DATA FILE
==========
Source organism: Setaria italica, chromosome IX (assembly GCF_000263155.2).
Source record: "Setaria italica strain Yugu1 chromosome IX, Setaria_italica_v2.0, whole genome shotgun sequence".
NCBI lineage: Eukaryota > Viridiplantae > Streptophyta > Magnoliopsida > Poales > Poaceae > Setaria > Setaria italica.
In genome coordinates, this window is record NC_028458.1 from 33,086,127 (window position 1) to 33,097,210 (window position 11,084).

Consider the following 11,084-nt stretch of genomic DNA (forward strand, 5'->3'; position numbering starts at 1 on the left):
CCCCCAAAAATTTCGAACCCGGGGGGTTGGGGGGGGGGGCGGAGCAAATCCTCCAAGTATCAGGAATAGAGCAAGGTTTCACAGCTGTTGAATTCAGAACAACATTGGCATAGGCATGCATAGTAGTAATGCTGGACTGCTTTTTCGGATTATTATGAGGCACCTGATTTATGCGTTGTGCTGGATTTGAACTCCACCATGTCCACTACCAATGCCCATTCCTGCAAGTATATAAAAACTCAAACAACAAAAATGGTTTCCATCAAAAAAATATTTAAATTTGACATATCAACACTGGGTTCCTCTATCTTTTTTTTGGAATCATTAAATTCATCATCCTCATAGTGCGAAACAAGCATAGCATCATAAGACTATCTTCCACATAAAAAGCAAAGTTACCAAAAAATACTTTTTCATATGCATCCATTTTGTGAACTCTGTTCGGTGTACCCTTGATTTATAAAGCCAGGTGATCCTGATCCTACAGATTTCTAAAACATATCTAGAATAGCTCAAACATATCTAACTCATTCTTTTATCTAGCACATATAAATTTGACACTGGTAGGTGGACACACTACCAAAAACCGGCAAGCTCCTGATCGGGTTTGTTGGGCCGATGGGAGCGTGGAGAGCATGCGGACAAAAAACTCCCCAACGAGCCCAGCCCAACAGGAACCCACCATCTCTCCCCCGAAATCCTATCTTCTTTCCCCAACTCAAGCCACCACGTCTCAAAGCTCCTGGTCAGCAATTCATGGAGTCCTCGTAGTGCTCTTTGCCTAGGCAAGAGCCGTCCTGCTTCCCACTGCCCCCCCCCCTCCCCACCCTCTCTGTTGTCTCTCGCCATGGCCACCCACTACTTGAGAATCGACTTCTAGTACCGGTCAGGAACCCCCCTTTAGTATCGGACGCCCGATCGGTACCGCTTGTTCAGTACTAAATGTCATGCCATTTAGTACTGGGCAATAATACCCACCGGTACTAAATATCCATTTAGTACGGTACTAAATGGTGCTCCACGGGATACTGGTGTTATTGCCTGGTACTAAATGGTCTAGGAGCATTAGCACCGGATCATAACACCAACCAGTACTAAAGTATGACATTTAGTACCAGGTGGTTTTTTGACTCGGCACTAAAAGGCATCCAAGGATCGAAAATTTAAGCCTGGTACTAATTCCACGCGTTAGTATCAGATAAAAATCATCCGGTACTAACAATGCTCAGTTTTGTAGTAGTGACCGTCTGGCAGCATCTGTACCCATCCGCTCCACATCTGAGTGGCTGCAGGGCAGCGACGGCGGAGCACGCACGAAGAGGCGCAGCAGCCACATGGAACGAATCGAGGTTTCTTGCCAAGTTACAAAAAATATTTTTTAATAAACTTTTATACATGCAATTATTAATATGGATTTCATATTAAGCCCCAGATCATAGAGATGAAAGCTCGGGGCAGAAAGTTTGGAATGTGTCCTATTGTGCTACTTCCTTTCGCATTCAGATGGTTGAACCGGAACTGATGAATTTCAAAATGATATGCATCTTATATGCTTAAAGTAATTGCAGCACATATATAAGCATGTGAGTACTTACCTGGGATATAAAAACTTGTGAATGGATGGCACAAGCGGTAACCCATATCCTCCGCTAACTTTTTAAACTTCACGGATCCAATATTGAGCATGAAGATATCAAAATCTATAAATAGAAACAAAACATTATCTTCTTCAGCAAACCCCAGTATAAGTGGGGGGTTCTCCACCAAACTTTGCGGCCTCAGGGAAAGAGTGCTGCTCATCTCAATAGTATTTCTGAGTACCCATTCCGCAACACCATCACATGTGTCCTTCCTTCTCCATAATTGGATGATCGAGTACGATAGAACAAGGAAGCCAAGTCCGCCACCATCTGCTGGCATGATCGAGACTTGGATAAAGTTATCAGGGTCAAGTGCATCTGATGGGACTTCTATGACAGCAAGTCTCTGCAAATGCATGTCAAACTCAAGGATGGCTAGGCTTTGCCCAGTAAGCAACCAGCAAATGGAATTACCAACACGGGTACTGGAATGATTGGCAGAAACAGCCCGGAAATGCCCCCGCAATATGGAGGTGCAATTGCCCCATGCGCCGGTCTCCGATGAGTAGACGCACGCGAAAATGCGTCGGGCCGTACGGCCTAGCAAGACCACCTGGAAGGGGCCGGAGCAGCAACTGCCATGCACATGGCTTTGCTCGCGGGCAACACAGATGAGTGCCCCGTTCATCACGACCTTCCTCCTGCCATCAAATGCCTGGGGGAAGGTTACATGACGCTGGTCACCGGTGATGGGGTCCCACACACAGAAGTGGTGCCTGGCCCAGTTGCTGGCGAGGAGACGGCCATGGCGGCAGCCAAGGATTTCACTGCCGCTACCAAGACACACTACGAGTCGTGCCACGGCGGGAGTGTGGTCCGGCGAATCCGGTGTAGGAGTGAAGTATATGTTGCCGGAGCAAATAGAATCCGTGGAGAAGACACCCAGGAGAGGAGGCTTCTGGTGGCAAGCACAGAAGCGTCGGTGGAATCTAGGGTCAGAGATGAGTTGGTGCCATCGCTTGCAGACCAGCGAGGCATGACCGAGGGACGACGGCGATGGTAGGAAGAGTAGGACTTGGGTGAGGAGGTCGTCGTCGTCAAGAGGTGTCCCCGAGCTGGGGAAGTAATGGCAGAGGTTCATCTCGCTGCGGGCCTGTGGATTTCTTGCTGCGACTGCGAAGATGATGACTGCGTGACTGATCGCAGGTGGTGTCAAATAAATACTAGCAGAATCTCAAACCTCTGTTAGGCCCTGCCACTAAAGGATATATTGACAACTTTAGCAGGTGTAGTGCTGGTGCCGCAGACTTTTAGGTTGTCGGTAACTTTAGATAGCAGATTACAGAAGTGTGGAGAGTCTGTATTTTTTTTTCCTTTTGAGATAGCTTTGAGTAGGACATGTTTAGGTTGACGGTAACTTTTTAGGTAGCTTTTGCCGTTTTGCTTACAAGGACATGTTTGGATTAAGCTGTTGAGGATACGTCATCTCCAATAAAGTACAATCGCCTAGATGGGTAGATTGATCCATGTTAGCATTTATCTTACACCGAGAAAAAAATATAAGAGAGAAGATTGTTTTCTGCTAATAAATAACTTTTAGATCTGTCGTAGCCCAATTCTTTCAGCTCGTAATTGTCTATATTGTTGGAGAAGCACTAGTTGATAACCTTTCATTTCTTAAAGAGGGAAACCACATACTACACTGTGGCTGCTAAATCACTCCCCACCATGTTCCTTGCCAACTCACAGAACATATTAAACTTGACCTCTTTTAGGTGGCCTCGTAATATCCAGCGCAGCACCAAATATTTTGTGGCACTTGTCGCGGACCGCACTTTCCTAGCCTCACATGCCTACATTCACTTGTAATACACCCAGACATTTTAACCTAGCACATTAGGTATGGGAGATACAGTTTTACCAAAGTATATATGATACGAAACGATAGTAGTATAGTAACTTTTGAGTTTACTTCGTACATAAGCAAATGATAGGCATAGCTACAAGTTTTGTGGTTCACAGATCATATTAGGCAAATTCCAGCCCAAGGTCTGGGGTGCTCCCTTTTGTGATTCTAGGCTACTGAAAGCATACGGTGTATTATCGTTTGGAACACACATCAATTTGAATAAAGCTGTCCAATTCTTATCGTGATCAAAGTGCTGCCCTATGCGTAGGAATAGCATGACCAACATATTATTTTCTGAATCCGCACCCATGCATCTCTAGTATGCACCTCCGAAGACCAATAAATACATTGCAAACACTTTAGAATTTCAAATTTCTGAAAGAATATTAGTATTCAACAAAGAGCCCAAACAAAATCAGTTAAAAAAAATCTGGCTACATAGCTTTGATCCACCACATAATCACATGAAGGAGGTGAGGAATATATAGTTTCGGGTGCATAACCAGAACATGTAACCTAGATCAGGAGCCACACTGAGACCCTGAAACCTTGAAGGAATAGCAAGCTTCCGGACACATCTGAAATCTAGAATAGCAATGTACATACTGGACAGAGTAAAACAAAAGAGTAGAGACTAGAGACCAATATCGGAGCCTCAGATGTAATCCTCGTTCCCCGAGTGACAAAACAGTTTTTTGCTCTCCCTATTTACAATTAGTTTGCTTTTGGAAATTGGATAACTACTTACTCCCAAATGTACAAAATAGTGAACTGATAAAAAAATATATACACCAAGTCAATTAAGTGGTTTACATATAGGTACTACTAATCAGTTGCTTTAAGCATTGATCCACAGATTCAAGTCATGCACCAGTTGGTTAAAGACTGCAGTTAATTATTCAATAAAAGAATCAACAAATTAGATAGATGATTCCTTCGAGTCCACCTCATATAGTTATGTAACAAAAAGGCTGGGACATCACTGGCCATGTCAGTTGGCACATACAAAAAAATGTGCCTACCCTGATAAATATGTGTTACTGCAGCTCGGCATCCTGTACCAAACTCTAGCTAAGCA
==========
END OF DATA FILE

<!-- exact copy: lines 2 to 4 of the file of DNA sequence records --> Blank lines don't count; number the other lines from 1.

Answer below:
Source record: "Setaria italica strain Yugu1 chromosome IX, Setaria_italica_v2.0, whole genome shotgun sequence".
NCBI lineage: Eukaryota > Viridiplantae > Streptophyta > Magnoliopsida > Poales > Poaceae > Setaria > Setaria italica.
In genome coordinates, this window is record NC_028458.1 from 33,086,127 (window position 1) to 33,097,210 (window position 11,084).